The death of Thailand’s much-beloved King Bhumibol Adulyadej last week after a protracted illness has left the nation of nearly 70 million people in a state of mourning that plays out in public — with millions dressing in black and joining in memorial rites for a ruler who spent seven decades on the throne.
But in recent days, the collective grief has spawned something else: violent monarchist mobs that pursue those they feel have insulted the late king or who aren’t appropriately dressed.
Several violent incidents have erupted across the country, including one broadcast live Tuesday on Facebook that purported to show a mob kicking and beating a man, then forcing him to bow and apologize for insulting the monarchy.
"I didn't mean to do it. I love the king! It's my fault," the man cried, according to Al Jazeera. In another, a woman was forced to kneel and bow in front of portrait of the king after she allegedly criticized the royal family on social media.
Leaders of the military junta on Tuesday gave conflicting messages to the public about the violence. The prime minister, Prayuth Chan-ocha, exhorted the Thai people to stop “chasing” those who are not wearing black.
But the country’s justice minister, Paiboon Koomchaya, later said: “There is no better way to punish these people than to socially sanction them."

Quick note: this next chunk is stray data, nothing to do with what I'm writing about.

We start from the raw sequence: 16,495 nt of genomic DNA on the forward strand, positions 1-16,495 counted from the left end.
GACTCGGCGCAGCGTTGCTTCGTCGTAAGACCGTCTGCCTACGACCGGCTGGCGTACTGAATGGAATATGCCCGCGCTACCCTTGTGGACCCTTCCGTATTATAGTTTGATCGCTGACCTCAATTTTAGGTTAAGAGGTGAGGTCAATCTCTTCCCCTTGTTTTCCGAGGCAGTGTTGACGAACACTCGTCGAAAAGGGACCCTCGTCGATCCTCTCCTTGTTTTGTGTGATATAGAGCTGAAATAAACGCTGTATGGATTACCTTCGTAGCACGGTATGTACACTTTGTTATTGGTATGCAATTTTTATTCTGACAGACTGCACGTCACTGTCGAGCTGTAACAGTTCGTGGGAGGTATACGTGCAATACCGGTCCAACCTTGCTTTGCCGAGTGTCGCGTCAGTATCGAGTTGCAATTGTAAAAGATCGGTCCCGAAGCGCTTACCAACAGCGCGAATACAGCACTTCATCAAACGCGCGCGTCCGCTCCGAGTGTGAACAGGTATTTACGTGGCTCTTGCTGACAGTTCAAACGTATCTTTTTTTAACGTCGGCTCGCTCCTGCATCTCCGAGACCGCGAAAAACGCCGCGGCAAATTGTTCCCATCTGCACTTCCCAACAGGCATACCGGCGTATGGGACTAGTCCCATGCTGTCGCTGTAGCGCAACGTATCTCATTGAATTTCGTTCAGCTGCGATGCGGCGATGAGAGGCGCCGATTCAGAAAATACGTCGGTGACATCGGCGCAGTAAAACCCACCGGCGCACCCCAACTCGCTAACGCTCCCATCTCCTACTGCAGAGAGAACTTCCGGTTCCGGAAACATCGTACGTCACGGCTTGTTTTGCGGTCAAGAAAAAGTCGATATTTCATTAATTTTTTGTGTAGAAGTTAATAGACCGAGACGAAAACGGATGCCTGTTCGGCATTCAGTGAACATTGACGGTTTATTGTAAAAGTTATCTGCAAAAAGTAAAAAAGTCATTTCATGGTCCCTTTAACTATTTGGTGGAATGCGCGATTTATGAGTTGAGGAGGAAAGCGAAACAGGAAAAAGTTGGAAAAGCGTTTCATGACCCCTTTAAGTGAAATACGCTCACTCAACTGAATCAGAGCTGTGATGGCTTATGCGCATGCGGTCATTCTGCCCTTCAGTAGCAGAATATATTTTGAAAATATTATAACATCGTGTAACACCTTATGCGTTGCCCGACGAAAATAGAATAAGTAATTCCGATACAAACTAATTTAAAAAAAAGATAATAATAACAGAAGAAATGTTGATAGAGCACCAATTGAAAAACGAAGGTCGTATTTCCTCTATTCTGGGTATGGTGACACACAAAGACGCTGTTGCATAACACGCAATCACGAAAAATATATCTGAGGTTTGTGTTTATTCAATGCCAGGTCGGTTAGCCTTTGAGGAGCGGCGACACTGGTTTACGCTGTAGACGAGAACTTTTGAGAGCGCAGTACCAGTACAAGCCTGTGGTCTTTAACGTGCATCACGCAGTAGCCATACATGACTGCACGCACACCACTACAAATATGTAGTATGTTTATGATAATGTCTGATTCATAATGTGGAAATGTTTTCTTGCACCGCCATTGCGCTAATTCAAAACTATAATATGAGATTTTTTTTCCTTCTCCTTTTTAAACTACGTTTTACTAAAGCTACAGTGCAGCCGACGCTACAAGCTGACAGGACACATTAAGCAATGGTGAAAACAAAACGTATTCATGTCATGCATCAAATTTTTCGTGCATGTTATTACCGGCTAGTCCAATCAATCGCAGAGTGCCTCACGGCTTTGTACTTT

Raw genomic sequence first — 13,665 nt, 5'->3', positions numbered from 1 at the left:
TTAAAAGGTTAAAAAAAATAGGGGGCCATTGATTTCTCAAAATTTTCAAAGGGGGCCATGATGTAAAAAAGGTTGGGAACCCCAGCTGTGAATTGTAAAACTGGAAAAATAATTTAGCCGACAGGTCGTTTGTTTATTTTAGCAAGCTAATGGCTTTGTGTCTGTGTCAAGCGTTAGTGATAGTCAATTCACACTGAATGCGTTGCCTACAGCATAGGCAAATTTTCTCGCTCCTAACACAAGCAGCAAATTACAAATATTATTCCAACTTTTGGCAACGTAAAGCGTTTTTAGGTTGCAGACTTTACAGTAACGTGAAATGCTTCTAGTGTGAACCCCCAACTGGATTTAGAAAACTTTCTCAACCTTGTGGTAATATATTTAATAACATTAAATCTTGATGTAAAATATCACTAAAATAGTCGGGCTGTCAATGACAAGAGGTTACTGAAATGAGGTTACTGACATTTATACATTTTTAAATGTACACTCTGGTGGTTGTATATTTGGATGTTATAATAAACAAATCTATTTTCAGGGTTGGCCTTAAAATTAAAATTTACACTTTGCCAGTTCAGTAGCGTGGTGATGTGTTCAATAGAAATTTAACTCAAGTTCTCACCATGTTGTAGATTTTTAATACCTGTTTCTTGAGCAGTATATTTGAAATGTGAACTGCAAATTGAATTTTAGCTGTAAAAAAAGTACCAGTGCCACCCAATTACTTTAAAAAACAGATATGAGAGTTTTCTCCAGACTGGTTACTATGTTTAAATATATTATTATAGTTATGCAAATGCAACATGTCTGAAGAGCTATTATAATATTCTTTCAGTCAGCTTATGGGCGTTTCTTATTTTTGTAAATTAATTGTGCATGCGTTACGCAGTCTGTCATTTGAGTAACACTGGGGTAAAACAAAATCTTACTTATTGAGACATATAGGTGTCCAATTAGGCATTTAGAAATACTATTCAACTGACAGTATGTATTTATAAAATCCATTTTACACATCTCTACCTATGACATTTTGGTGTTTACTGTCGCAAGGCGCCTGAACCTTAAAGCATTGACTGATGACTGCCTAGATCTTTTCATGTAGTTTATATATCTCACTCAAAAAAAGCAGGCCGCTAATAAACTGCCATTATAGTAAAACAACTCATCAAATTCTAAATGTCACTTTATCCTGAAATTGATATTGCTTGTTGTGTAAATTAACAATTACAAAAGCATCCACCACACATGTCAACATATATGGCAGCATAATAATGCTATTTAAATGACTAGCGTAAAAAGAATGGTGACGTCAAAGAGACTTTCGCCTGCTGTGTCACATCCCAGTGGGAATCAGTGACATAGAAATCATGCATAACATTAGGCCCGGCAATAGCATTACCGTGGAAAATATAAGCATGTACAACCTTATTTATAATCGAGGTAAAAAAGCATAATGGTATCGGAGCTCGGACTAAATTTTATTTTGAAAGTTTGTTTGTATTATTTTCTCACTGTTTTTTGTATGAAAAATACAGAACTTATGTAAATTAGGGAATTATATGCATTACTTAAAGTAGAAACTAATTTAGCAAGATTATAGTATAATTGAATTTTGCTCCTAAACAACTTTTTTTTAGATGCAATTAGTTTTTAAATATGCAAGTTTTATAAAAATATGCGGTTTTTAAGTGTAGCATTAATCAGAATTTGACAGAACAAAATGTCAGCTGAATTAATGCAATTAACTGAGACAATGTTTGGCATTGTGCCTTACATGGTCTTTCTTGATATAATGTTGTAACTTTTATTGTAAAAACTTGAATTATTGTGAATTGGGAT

The military, which seized power from a democratically elected government in 2014, has not been shy about enforcing the country’s strict lèse-majesté law, which imposes lengthy jail sentences on those found guilty of insulting the monarchy.
The number cases has sharply increased in that time, according to a report from Freedom House, an independent Washington-based watchdog organization. Cases have been used to target activists, scholars, students, journalists and politicians, according to the report. Two people were given record-setting prison sentences of 28 and 30 years last year after they were convicted of insulting the monarchy on Facebook.
One man was even charged with insulting the late king’s dog, Copper.
The laws have made it difficult for journalists in the country, who have had to pick their words carefully as they chronicle its ongoing transition to a new monarch.
The king’s heir apparent, the thrice-divorced Crown Prince Vajiralongkorn, is unpopular and widely seen as a dilettante who spends much of his time in Europe, notably at a luxury villa he reportedly owns on a lake outside Munich.
The vigilante justice may reflect Thais' devotion to their king and their rudderless feelings after the loss of a bastion of stability in a fractured political landscape, experts say. One analyst dubbed it “competitive grief.” Bhumibol was the world’s longest-serving monarch when he died.
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